In 1959, the depot was sold to local attorney and businessman T. Wesley Hook. Mr. Hook had the structure cut into 3 pieces. The freight depot was cut off of the passenger portion of the depot (which is what you see in the pictures that have recently been posted), then cut in half again. One portion of the freight depot was made into a rent house at 407 South Russell Street and the other portion ended up as a rent house at 102 West Cotter Street. At that time, Mr. Hook owned 3/4 of that particular city block with his house sitting at the southwest corner of South Spears and West Davis Streets.
The passenger depot section was relocated on Patton Street between the Park Hardware Barn and the Locker Plant. It was made into 3 efficiency apartments, one of which was occupied by John Woods.
In 1993, the Park family donated the barn to the city, and the depot was also obtained by the City around that time. Architectural plans had been drawn up later that year to renovate the barn and fully restore the depot to its original grandeur. However, the necessary funding was never raised to cover the project. Both structures remained as they were and fell into disrepair.
By 2008, both structures were in bad shape. The city manager at the time, Don Ives, who resided in Granbury, convinced the city council that the depot was racking and leaning due to rot and disrepair and must be condemned and torn down.
To keep from catching hell from the pubic, since the structure was a historic building, he offered it to the Johnson County Historical Commission. However, the Commission had nowhere to move it or funds to restore it. As the deadline approached, it seemed that the depot would be lost to the bulldozer.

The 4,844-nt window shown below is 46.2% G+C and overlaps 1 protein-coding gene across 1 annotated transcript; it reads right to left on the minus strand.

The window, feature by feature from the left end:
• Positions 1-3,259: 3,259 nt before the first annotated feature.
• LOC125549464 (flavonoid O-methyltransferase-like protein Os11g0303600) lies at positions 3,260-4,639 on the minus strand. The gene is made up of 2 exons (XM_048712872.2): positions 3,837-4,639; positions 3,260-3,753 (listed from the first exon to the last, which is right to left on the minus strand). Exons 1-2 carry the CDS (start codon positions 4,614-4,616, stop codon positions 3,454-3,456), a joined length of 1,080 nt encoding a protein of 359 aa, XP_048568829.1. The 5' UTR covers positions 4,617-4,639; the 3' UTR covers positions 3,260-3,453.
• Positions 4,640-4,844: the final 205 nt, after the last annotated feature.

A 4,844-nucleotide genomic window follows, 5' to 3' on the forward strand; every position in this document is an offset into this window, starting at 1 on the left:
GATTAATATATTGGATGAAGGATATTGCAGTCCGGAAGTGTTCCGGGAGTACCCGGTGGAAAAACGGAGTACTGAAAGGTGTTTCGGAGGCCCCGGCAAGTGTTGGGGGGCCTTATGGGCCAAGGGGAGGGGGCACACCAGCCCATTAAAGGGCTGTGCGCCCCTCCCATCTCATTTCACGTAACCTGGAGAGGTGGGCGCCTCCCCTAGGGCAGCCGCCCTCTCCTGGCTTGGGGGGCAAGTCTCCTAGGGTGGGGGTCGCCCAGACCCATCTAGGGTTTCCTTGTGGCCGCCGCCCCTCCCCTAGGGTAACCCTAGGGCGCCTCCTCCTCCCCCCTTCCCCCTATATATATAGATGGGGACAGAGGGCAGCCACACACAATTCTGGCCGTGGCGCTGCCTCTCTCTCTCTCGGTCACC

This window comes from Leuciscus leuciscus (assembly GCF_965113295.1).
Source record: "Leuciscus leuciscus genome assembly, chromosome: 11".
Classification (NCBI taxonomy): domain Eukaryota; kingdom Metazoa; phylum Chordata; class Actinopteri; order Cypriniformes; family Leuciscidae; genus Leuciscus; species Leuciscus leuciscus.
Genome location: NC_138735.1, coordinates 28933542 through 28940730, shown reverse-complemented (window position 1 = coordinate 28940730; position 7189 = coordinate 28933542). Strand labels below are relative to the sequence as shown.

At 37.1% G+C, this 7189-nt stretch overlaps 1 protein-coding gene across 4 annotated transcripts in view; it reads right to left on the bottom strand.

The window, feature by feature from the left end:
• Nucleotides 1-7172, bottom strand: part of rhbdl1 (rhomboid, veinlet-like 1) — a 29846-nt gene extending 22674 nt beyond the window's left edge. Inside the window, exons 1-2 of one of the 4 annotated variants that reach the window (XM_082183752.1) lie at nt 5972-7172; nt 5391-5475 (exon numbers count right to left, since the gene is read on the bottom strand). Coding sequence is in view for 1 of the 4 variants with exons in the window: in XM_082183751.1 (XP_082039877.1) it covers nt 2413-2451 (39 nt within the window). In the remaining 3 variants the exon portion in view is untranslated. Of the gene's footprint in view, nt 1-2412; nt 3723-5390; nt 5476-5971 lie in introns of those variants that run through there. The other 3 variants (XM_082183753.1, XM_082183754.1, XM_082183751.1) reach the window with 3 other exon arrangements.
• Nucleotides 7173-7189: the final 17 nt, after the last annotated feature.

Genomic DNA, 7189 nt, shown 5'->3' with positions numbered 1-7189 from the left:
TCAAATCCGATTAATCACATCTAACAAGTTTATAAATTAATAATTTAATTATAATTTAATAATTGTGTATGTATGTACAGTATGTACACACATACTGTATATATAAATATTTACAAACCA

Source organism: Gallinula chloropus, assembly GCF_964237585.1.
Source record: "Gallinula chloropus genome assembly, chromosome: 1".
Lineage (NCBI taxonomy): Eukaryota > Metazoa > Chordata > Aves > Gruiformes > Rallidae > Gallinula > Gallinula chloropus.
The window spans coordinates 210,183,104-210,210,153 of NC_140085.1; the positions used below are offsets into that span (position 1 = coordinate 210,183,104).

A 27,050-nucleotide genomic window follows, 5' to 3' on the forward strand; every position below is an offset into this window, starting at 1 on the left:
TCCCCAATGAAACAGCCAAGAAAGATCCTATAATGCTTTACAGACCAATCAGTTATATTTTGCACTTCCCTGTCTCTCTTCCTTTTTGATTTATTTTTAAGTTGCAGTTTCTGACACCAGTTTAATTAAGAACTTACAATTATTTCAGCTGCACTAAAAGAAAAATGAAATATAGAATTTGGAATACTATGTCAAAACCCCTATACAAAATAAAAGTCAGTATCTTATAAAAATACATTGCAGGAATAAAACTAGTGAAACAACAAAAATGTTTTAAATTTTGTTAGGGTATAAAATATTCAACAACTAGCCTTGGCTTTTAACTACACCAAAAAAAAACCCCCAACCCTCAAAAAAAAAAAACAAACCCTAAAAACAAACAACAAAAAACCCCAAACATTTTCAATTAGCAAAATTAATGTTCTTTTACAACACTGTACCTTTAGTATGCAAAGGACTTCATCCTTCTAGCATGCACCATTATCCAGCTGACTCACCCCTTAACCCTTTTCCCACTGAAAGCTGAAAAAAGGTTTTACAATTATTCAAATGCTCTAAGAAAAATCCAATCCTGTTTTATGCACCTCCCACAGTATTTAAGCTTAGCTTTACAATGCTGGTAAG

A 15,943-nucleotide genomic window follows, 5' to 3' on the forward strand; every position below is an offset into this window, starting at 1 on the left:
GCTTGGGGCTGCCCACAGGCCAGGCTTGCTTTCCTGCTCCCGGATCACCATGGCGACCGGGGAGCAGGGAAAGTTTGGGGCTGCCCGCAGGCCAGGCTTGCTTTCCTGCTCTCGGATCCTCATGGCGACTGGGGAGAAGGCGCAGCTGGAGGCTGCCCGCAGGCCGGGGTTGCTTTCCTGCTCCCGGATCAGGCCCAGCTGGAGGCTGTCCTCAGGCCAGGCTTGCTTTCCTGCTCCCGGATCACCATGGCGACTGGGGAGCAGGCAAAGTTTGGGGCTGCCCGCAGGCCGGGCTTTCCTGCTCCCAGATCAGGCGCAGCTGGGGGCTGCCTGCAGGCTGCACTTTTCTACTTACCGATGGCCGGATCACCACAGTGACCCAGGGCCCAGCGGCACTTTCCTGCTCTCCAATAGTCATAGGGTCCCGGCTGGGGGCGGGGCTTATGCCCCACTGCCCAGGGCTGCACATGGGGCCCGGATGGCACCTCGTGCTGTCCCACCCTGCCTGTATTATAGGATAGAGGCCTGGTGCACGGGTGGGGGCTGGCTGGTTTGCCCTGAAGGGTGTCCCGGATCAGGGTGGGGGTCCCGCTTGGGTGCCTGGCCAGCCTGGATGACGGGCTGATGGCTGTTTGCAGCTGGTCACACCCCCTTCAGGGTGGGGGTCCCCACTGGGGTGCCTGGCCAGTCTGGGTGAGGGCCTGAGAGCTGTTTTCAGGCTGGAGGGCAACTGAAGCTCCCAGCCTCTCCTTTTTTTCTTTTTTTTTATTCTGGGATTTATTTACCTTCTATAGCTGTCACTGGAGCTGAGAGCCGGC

As the deadline drew nearer, I lobbied Don more and more everyday, trying to come up with a plan that would be acceptable to him. Unfortunately, I was working in Houston and was unable to fight this fight on the ground, but rather had to over the phone... No matter what I came up with, Don shot it down! He explicitly told me that the City (he) would not permit me to move the structure to any location within the city limits. It had to be moved outside of the city limits with no exceptions!
With only a couple days before the deadline, Don shot down my best and last plan... There seemed to be no hope...
I called my dad to share the devastating news. He asked that I come by his house right then. When I got there, he requested all of the parameters of the demands that Don had made. After I had explained them, he asked if I had a non-profit organization to take control of the project, which I did (American Historical Railroad Fnd. 501(c)(3)). He agreed that moving the depot outside the city limits was a huge mistake on the part of the City. However, he told me to contact Don Ives and let him know the depot had a new home.
I called Don and gave him the news that the depot would be moving to the Percifield Ranch across from the Vet Clinic. Don was glad to see it go..!
After further inspection of the depot, it was discovered that the building was leaning, not because of rot, but rather the pier and beam foundation had been washed out in front of the depot due to drainage that had been poorly routed by the City around the barn and under the depot.
When Mr. Hilton relocated the depot to its current location, I instructed Mr. Hilton to leave the depot blocked up on the 2 skids it was move on, to prove the point that it was not rotted and wasn't racking at all. It sat suspended on the 2 skids for more than 4 months, and Don Ives had to look at it every day as he drove to and from work. I clearly proved my point!